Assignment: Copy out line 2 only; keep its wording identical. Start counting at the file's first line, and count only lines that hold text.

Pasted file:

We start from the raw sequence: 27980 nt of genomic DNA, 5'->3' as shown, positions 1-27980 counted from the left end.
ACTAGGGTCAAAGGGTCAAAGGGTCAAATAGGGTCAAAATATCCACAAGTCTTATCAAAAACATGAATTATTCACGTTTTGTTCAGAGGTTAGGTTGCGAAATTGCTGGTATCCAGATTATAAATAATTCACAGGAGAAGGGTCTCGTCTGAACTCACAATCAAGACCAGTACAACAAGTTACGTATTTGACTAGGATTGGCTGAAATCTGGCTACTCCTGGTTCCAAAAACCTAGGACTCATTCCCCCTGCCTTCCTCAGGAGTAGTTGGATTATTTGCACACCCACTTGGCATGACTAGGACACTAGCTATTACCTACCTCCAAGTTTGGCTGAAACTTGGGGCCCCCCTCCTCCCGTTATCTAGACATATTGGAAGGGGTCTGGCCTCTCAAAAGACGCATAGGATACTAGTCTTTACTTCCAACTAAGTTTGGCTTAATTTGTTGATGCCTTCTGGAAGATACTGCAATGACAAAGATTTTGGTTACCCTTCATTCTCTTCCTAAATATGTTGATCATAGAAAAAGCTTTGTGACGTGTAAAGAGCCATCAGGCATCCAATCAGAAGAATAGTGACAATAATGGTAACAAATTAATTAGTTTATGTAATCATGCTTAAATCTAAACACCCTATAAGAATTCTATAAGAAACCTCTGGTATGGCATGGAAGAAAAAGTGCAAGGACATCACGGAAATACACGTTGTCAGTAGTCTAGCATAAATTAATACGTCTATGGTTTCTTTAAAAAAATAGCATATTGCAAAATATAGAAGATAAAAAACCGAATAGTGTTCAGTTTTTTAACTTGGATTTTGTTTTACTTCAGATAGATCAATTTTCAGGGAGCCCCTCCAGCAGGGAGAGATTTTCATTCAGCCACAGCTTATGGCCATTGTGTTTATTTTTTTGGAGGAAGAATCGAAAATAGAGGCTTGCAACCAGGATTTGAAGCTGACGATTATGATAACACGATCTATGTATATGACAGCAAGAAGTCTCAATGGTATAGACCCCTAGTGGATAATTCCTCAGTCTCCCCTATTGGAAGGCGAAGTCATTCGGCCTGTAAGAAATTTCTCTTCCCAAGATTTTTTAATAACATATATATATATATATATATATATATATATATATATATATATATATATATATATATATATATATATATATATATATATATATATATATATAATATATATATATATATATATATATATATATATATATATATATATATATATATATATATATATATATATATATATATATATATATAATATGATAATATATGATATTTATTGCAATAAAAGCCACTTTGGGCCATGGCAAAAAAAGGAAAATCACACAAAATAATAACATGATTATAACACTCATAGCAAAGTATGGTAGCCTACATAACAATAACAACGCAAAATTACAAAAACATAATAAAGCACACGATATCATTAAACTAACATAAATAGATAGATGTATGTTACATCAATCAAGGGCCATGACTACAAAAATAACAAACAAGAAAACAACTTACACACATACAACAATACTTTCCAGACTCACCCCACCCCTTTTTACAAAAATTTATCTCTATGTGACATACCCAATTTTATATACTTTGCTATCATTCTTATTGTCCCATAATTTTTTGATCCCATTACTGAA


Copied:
ACTAGGGTCAAAGGGTCAAAGGGTCAAATAGGGTCAAAATATCCACAAGTCTTATCAAAAACATGAATTATTCACGTTTTGTTCAGAGGTTAGGTTGCGAAATTGCTGGTATCCAGATTATAAATAATTCACAGGAGAAGGGTCTCGTCTGAACTCACAATCAAGACCAGTACAACAAGTTACGTATTTGACTAGGATTGGCTGAAATCTGGCTACTCCTGGTTCCAAAAACCTAGGACTCATTCCCCCTGCCTTCCTCAGGAGTAGTTGGATTATTTGCACACCCACTTGGCATGACTAGGACACTAGCTATTACCTACCTCCAAGTTTGGCTGAAACTTGGGGCCCCCCTCCTCCCGTTATCTAGACATATTGGAAGGGGTCTGGCCTCTCAAAAGACGCATAGGATACTAGTCTTTACTTCCAACTAAGTTTGGCTTAATTTGTTGATGCCTTCTGGAAGATACTGCAATGACAAAGATTTTGGTTACCCTTCATTCTCTTCCTAAATATGTTGATCATAGAAAAAGCTTTGTGACGTGTAAAGAGCCATCAGGCATCCAATCAGAAGAATAGTGACAATAATGGTAACAAATTAATTAGTTTATGTAATCATGCTTAAATCTAAACACCCTATAAGAATTCTATAAGAAACCTCTGGTATGGCATGGAAGAAAAAGTGCAAGGACATCACGGAAATACACGTTGTCAGTAGTCTAGCATAAATTAATACGTCTATGGTTTCTTTAAAAAAATAGCATATTGCAAAATATAGAAGATAAAAAACCGAATAGTGTTCAGTTTTTTAACTTGGATTTTGTTTTACTTCAGATAGATCAATTTTCAGGGAGCCCCTCCAGCAGGGAGAGATTTTCATTCAGCCACAGCTTATGGCCATTGTGTTTATTTTTTTGGAGGAAGAATCGAAAATAGAGGCTTGCAACCAGGATTTGAAGCTGACGATTATGATAACACGATCTATGTATATGACAGCAAGAAGTCTCAATGGTATAGACCCCTAGTGGATAATTCCTCAGTCTCCCCTATTGGAAGGCGAAGTCATTCGGCCTGTAAGAAATTTCTCTTCCCAAGATTTTTTAATAACATATATATATATATATATATATATATATATATATATATATATATATATATATATATATATATATATATATATATATATATATATATATATAATATATATATATATATATATATATATATATATATATATATATATATATATATATATATATATATATATATATATATATATATATAATATGATAATATATGATATTTATTGCAATAAAAGCCACTTTGGGCCATGGCAAAAAAAGGAAAATCACACAAAATAATAACATGATTATAACACTCATAGCAAAGTATGGTAGCCTACATAACAATAACAACGCAAAATTACAAAAACATAATAAAGCACACGATATCATTAAACTAACATAAATAGATAGATGTATGTTACATCAATCAAGGGCCATGACTACAAAAATAACAAACAAGAAAACAACTTACACACATACAACAATACTTTCCAGACTCACCCCACCCCTTTTTACAAAAATTTATCTCTATGTGACATACCCAATTTTATATACTTTGCTATCATTCTTATTGTCCCATAATTTTTTGATCCCATTACTGAA